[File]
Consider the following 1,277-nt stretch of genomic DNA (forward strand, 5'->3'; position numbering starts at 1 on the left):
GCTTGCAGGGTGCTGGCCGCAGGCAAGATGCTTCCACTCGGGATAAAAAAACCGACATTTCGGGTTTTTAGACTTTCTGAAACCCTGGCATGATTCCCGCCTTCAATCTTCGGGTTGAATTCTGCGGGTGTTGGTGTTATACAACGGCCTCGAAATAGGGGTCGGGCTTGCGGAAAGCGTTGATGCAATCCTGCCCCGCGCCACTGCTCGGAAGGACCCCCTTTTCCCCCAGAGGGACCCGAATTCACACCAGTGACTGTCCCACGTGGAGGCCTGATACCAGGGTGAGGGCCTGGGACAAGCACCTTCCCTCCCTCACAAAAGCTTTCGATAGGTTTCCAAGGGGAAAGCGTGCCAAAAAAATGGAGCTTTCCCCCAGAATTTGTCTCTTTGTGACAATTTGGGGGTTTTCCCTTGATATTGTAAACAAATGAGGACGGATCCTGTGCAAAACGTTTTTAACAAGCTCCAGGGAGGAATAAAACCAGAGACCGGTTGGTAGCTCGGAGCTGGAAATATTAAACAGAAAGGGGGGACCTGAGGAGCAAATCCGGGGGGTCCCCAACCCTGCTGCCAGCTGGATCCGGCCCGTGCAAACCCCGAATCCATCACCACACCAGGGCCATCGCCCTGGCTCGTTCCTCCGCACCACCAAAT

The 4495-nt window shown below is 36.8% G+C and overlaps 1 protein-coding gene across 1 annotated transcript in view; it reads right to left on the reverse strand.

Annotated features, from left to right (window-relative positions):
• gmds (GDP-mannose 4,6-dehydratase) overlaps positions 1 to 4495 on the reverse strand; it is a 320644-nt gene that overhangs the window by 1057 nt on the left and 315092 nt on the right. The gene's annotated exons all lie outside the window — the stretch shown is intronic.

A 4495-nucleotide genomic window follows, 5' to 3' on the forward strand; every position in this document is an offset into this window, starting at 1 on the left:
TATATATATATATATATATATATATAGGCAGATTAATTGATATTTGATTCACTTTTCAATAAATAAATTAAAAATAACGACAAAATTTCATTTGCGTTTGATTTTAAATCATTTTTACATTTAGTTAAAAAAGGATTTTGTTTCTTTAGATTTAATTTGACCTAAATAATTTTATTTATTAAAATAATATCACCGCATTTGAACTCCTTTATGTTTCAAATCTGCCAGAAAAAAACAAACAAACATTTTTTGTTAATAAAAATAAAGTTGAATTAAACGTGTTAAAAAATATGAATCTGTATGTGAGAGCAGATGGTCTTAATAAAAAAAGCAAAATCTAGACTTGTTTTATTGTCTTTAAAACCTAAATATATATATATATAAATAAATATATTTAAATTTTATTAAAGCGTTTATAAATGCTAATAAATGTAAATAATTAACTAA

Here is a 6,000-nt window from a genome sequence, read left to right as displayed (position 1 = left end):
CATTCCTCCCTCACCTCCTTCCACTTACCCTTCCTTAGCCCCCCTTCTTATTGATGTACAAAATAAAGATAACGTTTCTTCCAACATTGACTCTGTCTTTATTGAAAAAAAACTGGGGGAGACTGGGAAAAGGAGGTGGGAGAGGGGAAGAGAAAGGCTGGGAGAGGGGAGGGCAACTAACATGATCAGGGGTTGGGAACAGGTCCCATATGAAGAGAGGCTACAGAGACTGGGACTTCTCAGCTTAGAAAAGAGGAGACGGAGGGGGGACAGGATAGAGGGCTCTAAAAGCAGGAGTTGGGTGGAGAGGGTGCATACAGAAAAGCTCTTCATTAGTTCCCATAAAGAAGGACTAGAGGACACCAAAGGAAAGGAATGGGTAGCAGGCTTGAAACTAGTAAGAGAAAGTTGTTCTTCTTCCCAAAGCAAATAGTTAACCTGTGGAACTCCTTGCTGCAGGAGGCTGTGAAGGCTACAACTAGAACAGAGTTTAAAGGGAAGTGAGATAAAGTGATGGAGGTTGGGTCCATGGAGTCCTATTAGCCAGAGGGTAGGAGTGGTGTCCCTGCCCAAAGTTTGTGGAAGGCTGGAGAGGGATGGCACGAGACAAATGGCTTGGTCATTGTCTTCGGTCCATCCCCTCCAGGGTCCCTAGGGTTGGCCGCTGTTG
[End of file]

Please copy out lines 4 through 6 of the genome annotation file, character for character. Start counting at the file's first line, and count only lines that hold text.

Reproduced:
Annotated features, from left to right (window-relative positions):
• gmds (GDP-mannose 4,6-dehydratase) overlaps positions 1 to 4495 on the reverse strand; it is a 320644-nt gene that overhangs the window by 1057 nt on the left and 315092 nt on the right. The gene's annotated exons all lie outside the window — the stretch shown is intronic.

A 4495-nucleotide genomic window follows, 5' to 3' on the forward strand; every position in this document is an offset into this window, starting at 1 on the left: